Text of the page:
Most of the language varieties that we document are varieties of natural languages.
Invented languages, and controlled varieties of natural languages, also exist, and we document those, too.
Among those, some are designed to be free of ambiguity and free of synonymy. At the lexical level, a source that defines one of those avoids ever assigning more than one meaning to an expression, and avoids ever assigning a meaning to more than one expression. A language variety of that type is a concepticon. A concepticon can be understood as the language of an ontology.
We protect concepticons from degradation by sources other than those that have brought them into existence. At present, we do this by giving each concepticon the attribute “immutable”. That allows sources to assign their own meanings to expressions in a concepticon, but does not allow any source to create, delete, or modify expressions in a concepticon. It may be more appropriate, instead, to operationalize the idea of ownership of a language variety by a source, something we have not yet done.
People have been inventing concepticons since at least the 17th century. Morris Swadesh, a 20th century linguist, was one of them, and some concepticons derived from his are called “Swadesh lists”. Two of those are the basis for the PanLex Swadesh corpora.
The expressions of concepticons are, in some cases, numbers, either integers or decimal numbers. In other cases, expressions are composed of letters, or of letters and punctuation.
Some concepticons aim to represent basic concepts of world-wide importance. There is, however, no agreement on what those concepts are, nor on how semantic space should properly be partitioned. Thus, there are multiple concepticons with partly overlapping concepts. If we identify equivalences among meanings of distinct concepticons, we enrich the database.
Suppose source A translates between concepticon L and 5 natural language varieties, and source B translates between concepticon M and 18 natural language varieties. If concepticons L and M have some equivalent expressions, we can document that by translating them into each other. This establishes indirect translatability between the former 5 and the latter 18 natural language varieties. Those are distance-3 translations, but, if we have satisfied ourselves that the equivalences between concepticons are definitive, we can treat translations through L and M as if they were distance-2 translations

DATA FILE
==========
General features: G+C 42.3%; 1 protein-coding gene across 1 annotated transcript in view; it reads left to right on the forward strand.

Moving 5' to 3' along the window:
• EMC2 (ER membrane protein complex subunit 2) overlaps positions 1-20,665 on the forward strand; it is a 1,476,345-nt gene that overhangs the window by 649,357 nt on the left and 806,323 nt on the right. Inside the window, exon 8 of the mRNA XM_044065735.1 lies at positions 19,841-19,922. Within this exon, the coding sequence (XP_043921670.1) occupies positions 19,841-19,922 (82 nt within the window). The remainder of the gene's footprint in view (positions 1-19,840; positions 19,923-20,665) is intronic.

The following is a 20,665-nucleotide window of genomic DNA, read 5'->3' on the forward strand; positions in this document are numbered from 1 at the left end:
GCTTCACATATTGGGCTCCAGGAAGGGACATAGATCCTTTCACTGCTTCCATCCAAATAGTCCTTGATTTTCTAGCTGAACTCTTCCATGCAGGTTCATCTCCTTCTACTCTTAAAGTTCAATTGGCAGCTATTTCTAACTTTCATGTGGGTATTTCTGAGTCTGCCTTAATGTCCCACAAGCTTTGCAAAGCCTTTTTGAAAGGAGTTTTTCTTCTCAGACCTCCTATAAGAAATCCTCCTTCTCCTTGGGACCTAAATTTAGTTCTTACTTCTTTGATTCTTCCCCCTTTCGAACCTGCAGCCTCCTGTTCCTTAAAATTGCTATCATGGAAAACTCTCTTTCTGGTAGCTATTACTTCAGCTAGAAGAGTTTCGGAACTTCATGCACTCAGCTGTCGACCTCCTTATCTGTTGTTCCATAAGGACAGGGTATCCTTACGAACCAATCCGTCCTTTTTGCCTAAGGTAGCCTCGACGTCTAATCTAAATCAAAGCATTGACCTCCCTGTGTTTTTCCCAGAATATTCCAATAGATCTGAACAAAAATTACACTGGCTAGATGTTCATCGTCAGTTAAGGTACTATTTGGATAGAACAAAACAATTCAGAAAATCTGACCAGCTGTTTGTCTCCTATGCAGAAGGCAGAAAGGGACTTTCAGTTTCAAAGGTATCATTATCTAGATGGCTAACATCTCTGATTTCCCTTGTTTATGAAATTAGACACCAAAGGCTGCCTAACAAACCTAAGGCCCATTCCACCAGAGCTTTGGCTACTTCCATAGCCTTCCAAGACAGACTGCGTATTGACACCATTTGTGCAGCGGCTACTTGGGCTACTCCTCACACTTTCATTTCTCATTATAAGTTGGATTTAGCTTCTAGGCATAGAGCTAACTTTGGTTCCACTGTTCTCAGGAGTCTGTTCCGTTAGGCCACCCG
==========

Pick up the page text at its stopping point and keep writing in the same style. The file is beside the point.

Our concepticon research consists of inspection of concepticons and their translations and determinations of equivalence. When we discover an equivalence, we document it in the database.
PanLex Union Concepticon
The device that we use for documenting inter-concepticon equivalences is the PanLex Union Concepticon (PUC). This is a concepticon that we have created for this purpose. It is a union, i.e. a minimal superset, of the other concepticons that we have chosen to reconcile.
The PUC is (currently) based on the following other concepticons:
art-000 PanLem art-012 Swadesh 207 art-245 Swadesh 100 art-257 LWT Code art-260 Swadesh 200 art-261 SILCAWL art-266 Swadesh-Gudschinsky 200 art-267 ALCAM 120 art-268 ABVD 210 art-269 ℤ art-270 LEGO Concepticon art-277 Swadesh-Yakhontov 110
The source that performs this reconciliation is
art:Colowick, “A Union of Concepticons”, by Susan Colowick and Jonathan Pool.
In order to accommodate the 12 component concepticons, PUC has 3,545 expressions.
We may incorporate additional concepticons into PUC. Among those under consideration are Semantic Domains (art-292; 1,792 expressions) and DCMI Metadata Terms (art-301; 112 expressions).
In late 02016 another research group published the CLLD Concepticon (
art-mul:CC), a major effort to map concepticons to each other. We have not yet examined that work to assess its potential applications in PanLex.